New California Football Law Tackles Brain Injuries Head-On
College Football Players Aware Of Concussion Threat As They Prepare For Season
Additional resources to think about
New Law Aims to Reduce Concussion Risks in Student Athletes
In 2014, Connecticut took a step toward ensuing parents, coaches, and student-athletes understand how to identify and manage concussions. In July of 2015, that law took effect helping schools around the state stay safe when their students take the field.
Why the NFL Should Be Scared of Chris Borland | FRONTLINE
This clip from League of Denial details the career and retirement of Chris Borland, a star defenseman who left football due to worry over brain damage and injury.
Are Concussions Deadly?
Folks talk a lot about concussions as an injury, but what is the science behind a concussion? How does a concussion happen? This video from Braincraft helps show what a concussion actually is, and what happens to someone who suffers from one.
Can Science Save Football?
The Good Stuff explores scientific advances in sports that might help ensure safety for athletes.
What happens when you have a concussion?
Each year in the United States, players of sports and recreational activities receive between 2.5 and 4 million concussions. How dangerous are all those concussions? The answer is complicated and lies in how the brain responds when something strikes it. Clifford Robbins explains the science behind concussions.
Concussion Protocol | Field of Vision
This short film of the NFL's biggest hits shows how excitement and danger go hand-in-hand in American football.
Can Wearable Tech Save Football?
NOVA takes a look at new technologies that could help keep athletes safe while playing high-contact sports like football.
Bell Ringer: The Invisible Brain Injury
This collection from PBS LearningMedia and AETN details the long and short-term effects and risks of concussions.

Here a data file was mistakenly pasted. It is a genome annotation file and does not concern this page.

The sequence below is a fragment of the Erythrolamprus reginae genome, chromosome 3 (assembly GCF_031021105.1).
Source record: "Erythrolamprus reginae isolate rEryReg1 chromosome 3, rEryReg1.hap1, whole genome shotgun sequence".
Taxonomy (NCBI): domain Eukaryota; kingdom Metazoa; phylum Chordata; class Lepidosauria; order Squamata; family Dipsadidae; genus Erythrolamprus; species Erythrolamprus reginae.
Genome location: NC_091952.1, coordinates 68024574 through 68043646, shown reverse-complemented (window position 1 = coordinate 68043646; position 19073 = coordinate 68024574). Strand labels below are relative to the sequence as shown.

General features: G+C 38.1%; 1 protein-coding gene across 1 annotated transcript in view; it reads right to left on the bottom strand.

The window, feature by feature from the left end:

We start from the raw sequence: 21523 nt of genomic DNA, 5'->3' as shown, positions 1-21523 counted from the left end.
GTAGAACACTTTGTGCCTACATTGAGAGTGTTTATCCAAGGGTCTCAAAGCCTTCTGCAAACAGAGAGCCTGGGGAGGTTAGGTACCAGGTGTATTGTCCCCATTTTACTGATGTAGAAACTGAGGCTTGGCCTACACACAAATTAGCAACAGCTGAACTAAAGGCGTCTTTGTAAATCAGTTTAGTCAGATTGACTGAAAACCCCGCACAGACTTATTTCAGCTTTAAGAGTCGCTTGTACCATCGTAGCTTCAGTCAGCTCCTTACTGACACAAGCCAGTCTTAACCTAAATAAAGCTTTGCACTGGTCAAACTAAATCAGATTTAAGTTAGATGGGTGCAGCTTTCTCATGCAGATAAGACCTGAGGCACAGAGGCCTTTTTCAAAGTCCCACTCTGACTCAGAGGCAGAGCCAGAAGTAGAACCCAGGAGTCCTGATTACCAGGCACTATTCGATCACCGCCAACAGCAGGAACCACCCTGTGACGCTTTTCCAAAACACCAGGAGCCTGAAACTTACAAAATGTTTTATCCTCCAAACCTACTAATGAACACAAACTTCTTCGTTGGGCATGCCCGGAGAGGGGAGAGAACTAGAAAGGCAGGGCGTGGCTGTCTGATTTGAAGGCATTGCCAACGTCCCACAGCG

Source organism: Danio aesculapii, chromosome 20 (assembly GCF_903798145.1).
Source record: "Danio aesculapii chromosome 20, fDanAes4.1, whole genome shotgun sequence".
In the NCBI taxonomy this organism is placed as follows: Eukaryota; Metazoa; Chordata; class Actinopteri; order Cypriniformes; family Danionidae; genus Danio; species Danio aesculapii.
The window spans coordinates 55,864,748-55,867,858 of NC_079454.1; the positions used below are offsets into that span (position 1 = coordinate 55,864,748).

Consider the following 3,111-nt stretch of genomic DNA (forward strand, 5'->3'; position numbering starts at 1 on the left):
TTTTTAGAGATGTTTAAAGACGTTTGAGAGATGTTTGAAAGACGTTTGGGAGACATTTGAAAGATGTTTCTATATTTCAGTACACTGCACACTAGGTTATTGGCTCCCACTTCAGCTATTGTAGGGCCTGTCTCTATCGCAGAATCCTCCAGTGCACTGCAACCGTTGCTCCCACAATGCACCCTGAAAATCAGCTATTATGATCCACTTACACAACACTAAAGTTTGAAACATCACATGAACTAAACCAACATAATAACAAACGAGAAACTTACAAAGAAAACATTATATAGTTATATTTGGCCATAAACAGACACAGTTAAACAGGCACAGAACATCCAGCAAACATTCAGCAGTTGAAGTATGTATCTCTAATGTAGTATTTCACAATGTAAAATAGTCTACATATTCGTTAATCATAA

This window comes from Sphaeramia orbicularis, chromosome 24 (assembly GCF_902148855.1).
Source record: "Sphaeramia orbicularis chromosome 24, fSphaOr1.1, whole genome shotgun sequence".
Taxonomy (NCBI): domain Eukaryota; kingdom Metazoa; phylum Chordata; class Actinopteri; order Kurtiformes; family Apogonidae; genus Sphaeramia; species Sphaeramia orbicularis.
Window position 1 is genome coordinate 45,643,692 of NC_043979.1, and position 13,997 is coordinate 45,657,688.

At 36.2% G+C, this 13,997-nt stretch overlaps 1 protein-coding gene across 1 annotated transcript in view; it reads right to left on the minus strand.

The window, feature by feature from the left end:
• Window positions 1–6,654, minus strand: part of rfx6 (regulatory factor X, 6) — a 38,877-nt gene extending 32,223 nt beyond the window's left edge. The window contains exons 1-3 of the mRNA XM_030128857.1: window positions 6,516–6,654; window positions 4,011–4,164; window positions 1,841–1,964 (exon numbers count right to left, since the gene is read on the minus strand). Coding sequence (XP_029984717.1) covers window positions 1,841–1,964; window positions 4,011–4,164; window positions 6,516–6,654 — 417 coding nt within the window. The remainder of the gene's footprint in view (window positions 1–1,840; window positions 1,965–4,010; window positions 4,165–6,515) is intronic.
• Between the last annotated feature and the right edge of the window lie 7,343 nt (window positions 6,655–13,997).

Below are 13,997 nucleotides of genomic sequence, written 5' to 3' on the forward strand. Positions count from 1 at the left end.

Who created this message?
- What kind of “text” is it?
- How similar or different is it to others of the same genre?
- What are the various elements (building blocks) that make up the whole?
What creative techniques are used to attract my attention?
- What do you notice (about the way the message is constructed)?
- What’s the emotional appeal?
- What makes it seem “real?”
- What's the emotional appeal? Persuasive devices used?
How might different people understand this message differently from me?
- How many other interpretations could there be?
- How could we hear about them?
- How can you explain the different responses?
What lifestyles, values, and points of view are represented in, or omitted from, this message?
- What type of person is the reader/watcher/listener invited to identify with?
- What ideas or perspectives are left out?
- How would you find what’s missing?
- What judgments or statements are made about how we treat other people?
Why is this message being sent?
- What's being sold in this message? What's being told?
- Who is served by or benefits from the message
– the public?
– private interests?
Should school districts ban contact sports with potential for concussions?
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